Banks Lake is part of the Grand Bay-Banks Lake ecosystem, the second largest freshwater wetland in Georgia, after the Okefenokee Swamp.

banks-lake-national-wildlife-refuge-ga-photograph-copyright-brian-brown-vanishing-south-georgia-usa-2016

The refuge, managed by the Okefenokee National Wildlife Refuge, does not have on-site staff. Fishing is allowed, for those with valid licenses.

Lanier County Ga Banks Lake National Wildlife Refuge Photograph Copyright Brian Brown Vanishing South Georgia USA 2016

For information on this natural wonder of Georgia, please visit the refuge website.

 

Tivoli River, Bryan County

This is the view at the Tivoli River Fishing Pier & Kayak Launch, on Belfast-Keller Road, and it’s the first public “kayak/canoe-only launch” in Coastal Georgia. The Tivoli is an 8.9 mile-long tidal river that flows into the Belfast River, just north of that river’s terminus at the Medway River. The fishing is generally good, too, with redfish, trout, and flounder being abundant much of the year.

Oconee Outfitters, Milledgeville

Located in what appears to be an old gas station, Oconee Outfitters is the place to go for outdoor sporting enthusiasts in Milledgeville.

 

American Alligator, Harris Neck

American Alligators (Alligator mississippiensis) are abundant (though generally not aggressive) in the ponds and wetland areas of Harris Neck National Wildlife Refuge. There were over a dozen young alligators within the first 300 yards or so, posing for my camera then slipping off into the water.

Wood Stork Rookery, Harris Neck

Wood Storks (Mycteria americana) were once a symbol of the diminishing wetland habitat necessary for their survival in the swamps of the Southeast.  For a time one of the most endangered species in America, recent years have seen gains in their population, enough so that the Fish & Wildlife Service is considering removing them from the endangered list. They would still have a threatened status. A friend of mine recently suggested I not place them on a “vanishing” site; in honor of her positive outlook, I offer them as an evocation of how far we’ve come in protecting Georgia’s wetlands but a reminder in how much we still need to fight to protect them. Anyone who has been around Coastal Georgia in the past few years knows that population and development race forward, nearly unfettered.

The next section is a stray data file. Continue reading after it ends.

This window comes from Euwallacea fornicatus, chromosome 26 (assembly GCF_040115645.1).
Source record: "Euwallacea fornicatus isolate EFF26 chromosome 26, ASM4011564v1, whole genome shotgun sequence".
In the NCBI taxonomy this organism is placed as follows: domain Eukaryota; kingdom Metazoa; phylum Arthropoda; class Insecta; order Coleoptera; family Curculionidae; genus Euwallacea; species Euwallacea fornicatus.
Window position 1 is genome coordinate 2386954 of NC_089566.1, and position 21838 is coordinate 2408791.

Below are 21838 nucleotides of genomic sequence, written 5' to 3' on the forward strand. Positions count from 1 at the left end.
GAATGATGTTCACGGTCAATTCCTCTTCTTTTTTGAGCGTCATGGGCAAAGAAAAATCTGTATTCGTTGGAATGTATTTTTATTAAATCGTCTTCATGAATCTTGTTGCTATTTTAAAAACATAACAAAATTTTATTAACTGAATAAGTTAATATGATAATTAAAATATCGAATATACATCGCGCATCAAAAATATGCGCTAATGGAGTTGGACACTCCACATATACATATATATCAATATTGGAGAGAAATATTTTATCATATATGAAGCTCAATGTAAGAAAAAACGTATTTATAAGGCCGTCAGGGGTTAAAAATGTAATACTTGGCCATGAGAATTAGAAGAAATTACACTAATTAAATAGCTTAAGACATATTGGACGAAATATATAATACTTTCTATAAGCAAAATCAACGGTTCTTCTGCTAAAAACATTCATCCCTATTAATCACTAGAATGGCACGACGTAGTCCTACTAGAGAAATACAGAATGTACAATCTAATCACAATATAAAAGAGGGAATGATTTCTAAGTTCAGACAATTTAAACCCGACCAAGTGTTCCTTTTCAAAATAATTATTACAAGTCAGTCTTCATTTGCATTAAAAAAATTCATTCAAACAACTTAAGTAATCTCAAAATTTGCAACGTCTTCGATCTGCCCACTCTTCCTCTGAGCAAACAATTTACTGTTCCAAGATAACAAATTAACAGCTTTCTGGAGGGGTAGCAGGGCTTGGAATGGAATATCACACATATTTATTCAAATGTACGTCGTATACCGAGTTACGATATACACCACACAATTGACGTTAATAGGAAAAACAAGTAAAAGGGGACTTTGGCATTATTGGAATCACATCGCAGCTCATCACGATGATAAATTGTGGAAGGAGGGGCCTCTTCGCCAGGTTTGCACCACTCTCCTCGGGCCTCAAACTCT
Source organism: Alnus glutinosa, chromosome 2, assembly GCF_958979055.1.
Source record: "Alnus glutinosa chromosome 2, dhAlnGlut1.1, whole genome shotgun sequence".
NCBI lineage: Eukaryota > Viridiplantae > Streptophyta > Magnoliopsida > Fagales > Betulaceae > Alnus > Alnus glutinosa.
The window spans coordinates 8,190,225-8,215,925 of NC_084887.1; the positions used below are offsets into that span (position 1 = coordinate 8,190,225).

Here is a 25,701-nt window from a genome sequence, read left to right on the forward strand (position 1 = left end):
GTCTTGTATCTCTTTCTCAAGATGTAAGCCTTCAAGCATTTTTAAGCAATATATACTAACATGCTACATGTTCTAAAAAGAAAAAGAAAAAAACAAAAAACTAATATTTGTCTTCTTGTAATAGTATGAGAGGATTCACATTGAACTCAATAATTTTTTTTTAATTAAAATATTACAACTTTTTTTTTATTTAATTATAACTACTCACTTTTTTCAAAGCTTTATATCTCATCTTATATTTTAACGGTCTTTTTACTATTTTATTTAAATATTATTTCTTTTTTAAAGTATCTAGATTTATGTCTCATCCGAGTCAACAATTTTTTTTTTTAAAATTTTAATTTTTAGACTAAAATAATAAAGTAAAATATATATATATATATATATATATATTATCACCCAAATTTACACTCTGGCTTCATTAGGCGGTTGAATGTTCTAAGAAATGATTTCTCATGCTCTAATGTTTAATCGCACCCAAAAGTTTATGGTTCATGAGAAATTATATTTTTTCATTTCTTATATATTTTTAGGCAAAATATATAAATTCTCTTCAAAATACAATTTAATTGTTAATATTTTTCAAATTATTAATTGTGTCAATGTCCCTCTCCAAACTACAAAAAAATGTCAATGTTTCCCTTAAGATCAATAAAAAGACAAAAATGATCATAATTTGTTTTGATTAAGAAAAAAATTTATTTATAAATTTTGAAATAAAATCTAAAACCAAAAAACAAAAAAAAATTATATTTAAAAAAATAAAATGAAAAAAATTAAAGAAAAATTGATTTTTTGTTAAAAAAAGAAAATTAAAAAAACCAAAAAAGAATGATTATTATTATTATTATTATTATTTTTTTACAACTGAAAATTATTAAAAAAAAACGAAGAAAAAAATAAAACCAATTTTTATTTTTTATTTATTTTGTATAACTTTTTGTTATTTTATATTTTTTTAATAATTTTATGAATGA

Visiting Harris Neck National Wildlife Refuge in late winter and early spring when the Wood Storks, along with myriad other waterfowl and waders are abundant, is a must-do when in McIntosh County.

Dolphin Tours & Shrimp Boats, Tybee Island

Lazaretto Creek GA Tybee Island Chatham County Captain Mikes Dolphin Tour Boats Ecotourism Coco's Bar Seafood Picture Image Photograph © Brian Brown Vanishing Coastal Georgia USA 2013

Lazaretto Creek is located on the edge of Tybee Island and can be accessed at the Lazaretto Creek Fishing Pier off U. S. Highway 80 or just over the Lazaretto Creek Bridge. It’s a great area for tourists and locals alike to stop and take in the salt marsh scenery. Georgia’s endangered shrimping industry is usually represented with a few boats and Captain Mike’s bright yellow Dolphin boats (in business since 1992) herald a boom in ecotourism. It’s really a nice contrast between old and new.

Lazaretto Creek GA Tybee Island Chatham County Shrimp Boats Savannah Confederate Flag Atlantic Ocean Tidal Creek Salt Marsh Seafood Picture Image Photograph © Brian Brown Vanishing Coastal Georgia USA 2013

 

Kayakers on Cathead Creek, McIntosh County

Ecotourism has experienced a boom in recent years and though Georgia is just beginning to embrace it on a large scale, it is alive and well in the coastal counties, thanks to outfitters like Altamaha Coastal Tours.

If you’re interested, visit their website, or look for others who can help guide you through the complex network of tidal creeks and inlets that characterize the Georgia coast.